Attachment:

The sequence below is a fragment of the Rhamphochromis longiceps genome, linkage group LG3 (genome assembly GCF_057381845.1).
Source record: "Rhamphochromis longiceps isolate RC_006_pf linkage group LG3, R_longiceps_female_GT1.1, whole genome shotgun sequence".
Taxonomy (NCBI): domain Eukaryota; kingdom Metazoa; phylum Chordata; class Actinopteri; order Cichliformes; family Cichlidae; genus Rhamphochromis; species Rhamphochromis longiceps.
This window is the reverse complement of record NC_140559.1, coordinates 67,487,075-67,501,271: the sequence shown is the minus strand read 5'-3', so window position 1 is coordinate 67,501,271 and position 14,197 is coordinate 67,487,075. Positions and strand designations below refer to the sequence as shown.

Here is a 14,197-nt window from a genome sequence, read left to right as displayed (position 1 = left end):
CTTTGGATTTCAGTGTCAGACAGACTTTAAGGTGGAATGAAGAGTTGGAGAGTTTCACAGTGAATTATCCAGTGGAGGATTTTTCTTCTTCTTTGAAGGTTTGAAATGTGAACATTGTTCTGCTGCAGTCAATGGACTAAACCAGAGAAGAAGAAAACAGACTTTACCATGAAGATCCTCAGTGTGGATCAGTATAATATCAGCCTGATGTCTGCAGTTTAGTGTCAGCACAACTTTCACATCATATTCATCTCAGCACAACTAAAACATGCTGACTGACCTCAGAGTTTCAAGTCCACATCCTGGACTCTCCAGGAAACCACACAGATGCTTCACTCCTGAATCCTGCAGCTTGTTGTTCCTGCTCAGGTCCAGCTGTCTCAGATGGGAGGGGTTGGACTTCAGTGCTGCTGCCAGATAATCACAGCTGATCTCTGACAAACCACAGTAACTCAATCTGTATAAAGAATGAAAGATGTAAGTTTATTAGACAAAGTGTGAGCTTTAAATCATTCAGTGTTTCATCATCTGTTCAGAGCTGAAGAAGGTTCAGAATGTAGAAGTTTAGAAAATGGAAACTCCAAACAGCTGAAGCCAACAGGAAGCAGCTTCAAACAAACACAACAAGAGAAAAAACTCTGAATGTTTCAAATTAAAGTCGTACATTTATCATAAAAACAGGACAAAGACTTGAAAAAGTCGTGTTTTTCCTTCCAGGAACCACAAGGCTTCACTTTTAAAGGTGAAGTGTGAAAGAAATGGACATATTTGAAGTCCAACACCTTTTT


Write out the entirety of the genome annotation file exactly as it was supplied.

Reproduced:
The sequence below is a fragment of the Rhamphochromis longiceps genome, linkage group LG3 (genome assembly GCF_057381845.1).
Source record: "Rhamphochromis longiceps isolate RC_006_pf linkage group LG3, R_longiceps_female_GT1.1, whole genome shotgun sequence".
Taxonomy (NCBI): domain Eukaryota; kingdom Metazoa; phylum Chordata; class Actinopteri; order Cichliformes; family Cichlidae; genus Rhamphochromis; species Rhamphochromis longiceps.
This window is the reverse complement of record NC_140559.1, coordinates 67,487,075-67,501,271: the sequence shown is the minus strand read 5'-3', so window position 1 is coordinate 67,501,271 and position 14,197 is coordinate 67,487,075. Positions and strand designations below refer to the sequence as shown.

Here is a 14,197-nt window from a genome sequence, read left to right as displayed (position 1 = left end):
CTTTGGATTTCAGTGTCAGACAGACTTTAAGGTGGAATGAAGAGTTGGAGAGTTTCACAGTGAATTATCCAGTGGAGGATTTTTCTTCTTCTTTGAAGGTTTGAAATGTGAACATTGTTCTGCTGCAGTCAATGGACTAAACCAGAGAAGAAGAAAACAGACTTTACCATGAAGATCCTCAGTGTGGATCAGTATAATATCAGCCTGATGTCTGCAGTTTAGTGTCAGCACAACTTTCACATCATATTCATCTCAGCACAACTAAAACATGCTGACTGACCTCAGAGTTTCAAGTCCACATCCTGGACTCTCCAGGAAACCACACAGATGCTTCACTCCTGAATCCTGCAGCTTGTTGTTCCTGCTCAGGTCCAGCTGTCTCAGATGGGAGGGGTTGGACTTCAGTGCTGCTGCCAGATAATCACAGCTGATCTCTGACAAACCACAGTAACTCAATCTGTATAAAGAATGAAAGATGTAAGTTTATTAGACAAAGTGTGAGCTTTAAATCATTCAGTGTTTCATCATCTGTTCAGAGCTGAAGAAGGTTCAGAATGTAGAAGTTTAGAAAATGGAAACTCCAAACAGCTGAAGCCAACAGGAAGCAGCTTCAAACAAACACAACAAGAGAAAAAACTCTGAATGTTTCAAATTAAAGTCGTACATTTATCATAAAAACAGGACAAAGACTTGAAAAAGTCGTGTTTTTCCTTCCAGGAACCACAAGGCTTCACTTTTAAAGGTGAAGTGTGAAAGAAATGGACATATTTGAAGTCCAACACCTTTTT